For other families, they begin life with their healthy newborn with no insight or preparation for the trauma to come.  Autism is often not diagnosed until the child’s second birthday.  Aspergers Syndrome might only become obvious with the beginning of socialising in a school-based situation.  Anorexia and depression commonly appear in the early teens. Disease can strike at any time.

But no matter when a parenting challenge begins or the severity of a diagnosis, it is something that rocks the foundations of what it means to be a parent.

We all come to this world of parenting with expectation. We believe we’ll be great parents. We believe our children will be healthy. We trust that they will go to school at 5 years old.  We imagine that they will sing in the school play and graduate with a closing ceremony.  But for some of us, this will never happen.  The challenge for parents when faced with the road less travelled is how to manage the transition from expectation to an acceptance of the real life they now have.

Letting go of our parenting expectations is actually the healthiest thing we can do.  Instead, we need to believe we will do the best we can do in every individual moment and challenge we face, and do better when we know better.  Instead of setting ourselves up for a fall (I’ll never smack my child, I’ll never yell at my child, I’ll breastfeed until he is 2 years old), everyone who comes to parenting can hold on tightly to this mantra,  “I’ll do my best, and when I know better, I’ll do better”.  It’s a prescription for happiness and possibly a prevention for parenting-induced depression.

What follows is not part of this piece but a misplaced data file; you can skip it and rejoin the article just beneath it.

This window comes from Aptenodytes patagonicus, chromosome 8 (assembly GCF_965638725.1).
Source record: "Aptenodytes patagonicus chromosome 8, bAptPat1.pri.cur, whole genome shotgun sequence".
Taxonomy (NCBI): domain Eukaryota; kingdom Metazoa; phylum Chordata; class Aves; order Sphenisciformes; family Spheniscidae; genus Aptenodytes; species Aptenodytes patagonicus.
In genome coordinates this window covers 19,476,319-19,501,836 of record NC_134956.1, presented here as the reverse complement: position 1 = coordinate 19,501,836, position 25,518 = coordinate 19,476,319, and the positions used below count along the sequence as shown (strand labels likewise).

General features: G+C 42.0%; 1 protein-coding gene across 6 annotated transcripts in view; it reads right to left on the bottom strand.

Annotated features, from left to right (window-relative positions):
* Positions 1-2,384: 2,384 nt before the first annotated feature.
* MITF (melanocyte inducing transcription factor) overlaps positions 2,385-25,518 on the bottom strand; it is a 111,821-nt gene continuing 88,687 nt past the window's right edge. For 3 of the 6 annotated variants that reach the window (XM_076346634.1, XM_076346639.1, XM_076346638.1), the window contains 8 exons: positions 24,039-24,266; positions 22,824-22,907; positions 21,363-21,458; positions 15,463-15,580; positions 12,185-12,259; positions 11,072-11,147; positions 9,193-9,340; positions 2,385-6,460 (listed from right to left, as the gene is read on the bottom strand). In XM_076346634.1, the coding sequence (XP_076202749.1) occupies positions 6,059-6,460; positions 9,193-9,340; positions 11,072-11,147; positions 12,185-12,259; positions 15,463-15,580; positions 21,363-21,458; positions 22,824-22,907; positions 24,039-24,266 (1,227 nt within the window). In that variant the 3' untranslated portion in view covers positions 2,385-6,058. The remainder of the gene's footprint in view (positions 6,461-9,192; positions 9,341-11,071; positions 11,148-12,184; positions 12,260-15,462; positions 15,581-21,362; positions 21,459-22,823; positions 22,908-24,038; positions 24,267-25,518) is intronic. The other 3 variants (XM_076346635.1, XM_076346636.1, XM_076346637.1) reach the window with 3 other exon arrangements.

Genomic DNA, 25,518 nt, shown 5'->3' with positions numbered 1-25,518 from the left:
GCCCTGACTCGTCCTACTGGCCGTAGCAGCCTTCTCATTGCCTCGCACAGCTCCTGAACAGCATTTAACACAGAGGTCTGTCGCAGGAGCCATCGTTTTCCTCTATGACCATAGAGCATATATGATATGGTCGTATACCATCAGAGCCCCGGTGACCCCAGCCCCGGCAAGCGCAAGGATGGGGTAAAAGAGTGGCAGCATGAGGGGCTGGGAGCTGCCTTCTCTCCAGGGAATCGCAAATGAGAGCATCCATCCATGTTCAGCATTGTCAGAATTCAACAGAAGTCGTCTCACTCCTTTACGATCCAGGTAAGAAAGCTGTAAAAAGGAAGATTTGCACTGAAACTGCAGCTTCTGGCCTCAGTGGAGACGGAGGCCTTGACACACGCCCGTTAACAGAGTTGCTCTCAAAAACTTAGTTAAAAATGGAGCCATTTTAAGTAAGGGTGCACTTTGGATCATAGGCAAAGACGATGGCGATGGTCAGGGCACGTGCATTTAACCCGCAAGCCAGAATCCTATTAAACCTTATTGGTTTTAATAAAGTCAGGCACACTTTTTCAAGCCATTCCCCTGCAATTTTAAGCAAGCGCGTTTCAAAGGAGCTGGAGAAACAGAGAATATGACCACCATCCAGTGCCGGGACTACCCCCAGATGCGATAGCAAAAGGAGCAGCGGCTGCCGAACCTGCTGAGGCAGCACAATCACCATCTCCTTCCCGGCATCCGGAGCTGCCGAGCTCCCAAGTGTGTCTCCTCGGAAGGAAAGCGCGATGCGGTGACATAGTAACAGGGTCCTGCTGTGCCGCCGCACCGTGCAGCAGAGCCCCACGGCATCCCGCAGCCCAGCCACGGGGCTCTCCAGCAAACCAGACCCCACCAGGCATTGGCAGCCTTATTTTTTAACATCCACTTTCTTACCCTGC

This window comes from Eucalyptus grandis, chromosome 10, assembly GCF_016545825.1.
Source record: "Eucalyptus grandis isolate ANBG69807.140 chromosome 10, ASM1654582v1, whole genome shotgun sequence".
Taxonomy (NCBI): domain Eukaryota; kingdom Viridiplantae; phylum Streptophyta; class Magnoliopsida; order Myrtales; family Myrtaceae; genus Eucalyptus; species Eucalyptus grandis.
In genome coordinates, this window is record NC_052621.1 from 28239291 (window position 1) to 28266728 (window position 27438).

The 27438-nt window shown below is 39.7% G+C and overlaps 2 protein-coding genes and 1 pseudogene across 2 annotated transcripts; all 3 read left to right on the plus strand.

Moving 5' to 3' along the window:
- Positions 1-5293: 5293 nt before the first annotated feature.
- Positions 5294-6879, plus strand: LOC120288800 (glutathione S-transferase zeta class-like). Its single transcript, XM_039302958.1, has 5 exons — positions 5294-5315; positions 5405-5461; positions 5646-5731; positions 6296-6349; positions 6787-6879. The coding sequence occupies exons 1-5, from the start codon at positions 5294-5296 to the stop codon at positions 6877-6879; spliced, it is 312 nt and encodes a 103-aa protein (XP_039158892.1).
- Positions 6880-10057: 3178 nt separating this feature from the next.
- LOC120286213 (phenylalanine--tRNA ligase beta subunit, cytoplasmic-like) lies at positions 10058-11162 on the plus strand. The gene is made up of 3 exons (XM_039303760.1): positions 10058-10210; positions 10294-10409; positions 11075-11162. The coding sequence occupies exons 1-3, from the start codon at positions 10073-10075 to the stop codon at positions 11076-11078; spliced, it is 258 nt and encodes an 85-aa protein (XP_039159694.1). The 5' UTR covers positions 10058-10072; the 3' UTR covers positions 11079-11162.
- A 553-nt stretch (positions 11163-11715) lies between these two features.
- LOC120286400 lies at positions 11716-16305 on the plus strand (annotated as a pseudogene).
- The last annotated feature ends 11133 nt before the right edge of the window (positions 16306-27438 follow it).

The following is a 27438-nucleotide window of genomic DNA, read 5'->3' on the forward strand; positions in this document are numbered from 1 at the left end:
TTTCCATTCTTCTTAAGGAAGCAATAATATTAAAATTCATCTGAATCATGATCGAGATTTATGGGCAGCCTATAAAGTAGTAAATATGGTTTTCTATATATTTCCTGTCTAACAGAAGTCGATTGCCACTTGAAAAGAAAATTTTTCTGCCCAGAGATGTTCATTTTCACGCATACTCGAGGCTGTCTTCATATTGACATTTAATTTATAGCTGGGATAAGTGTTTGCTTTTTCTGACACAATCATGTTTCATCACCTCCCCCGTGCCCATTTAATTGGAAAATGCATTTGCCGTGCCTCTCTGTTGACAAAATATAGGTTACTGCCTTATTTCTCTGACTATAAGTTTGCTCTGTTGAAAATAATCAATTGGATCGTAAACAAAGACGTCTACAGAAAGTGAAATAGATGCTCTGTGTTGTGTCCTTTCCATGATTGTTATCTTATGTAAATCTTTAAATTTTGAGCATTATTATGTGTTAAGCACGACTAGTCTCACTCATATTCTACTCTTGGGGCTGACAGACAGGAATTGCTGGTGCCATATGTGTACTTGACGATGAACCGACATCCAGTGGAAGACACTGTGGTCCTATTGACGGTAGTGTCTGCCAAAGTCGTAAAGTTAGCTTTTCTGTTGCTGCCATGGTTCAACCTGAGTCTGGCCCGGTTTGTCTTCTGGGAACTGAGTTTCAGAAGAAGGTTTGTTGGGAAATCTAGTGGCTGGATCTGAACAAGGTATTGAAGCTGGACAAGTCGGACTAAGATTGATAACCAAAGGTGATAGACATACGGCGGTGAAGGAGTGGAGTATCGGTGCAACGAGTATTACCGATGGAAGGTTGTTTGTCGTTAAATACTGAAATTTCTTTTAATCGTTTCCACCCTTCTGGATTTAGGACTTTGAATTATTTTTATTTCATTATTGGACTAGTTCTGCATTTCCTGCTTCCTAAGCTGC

With disability or difficulty especially, we need to let go of the guilt that we did something to bring this on. We need to let go of the need to appear that we are managing and coping and being strong.  The reality is, at times, parenting can really suck.   Parenting is not fair, and good parents don’t always get an easy ride.  Sometimes ‘bad’ parents are given angels and good, thoughtful caring parents seem to lump the difficulties.  It is ok to be angry and upset and to voice that feeling to our friends and our families and our counsellors. (Never in front of the children if possible, but if that happens, let it go). It is ok to feel duped sometimes. It is ok to wave a finger at an invisible God once in a while.  It is ok to scream into a pillow.  We just need to be sure to get back up again and keep walking that squiggly hump-filled path.

We do our best, seeking support and assistance and help from our family and friends, and as many agencies, groups, health bodies and hospitals as we can. And when we have done our best, we can rest.

A week ago, I was talking to the parents of a 25 year old girl with anorexia.  For over 8 years, they’ve been taking her to every kind of therapy, counselling, program and hospital in-patient wards to try to help with little success. I asked them how they managed in daily life, having travelled a similar path with my daughter and her Aspergers.  The father commented, “We had to make a decision that her illness could consume the four of us, or her alone.  After all this time and effort and energy, we’ve made the difficult decision to step back and care for ourselves too.”  But it was the mother’s comments that brought home to me the hard road those of us with these difficulties face.  “If I had known that parenting would be like this, I don’t know if I would have done it.  It’s definitely not the kind of parenting that I hoped for, or expected, and it has not been the rosy picture that I was given.”

For some of us, parenting is not the joyful journey we hoped for.  But two things can help.  1. Seeing and finding the gifts of their journey and the individual path they have taken. 2. Letting go of our pre-planned expectations.  If we can do this, and find meaning in the story we share, then we have won too.

For more of Amber’s work, visit http://www.mamamoontime.com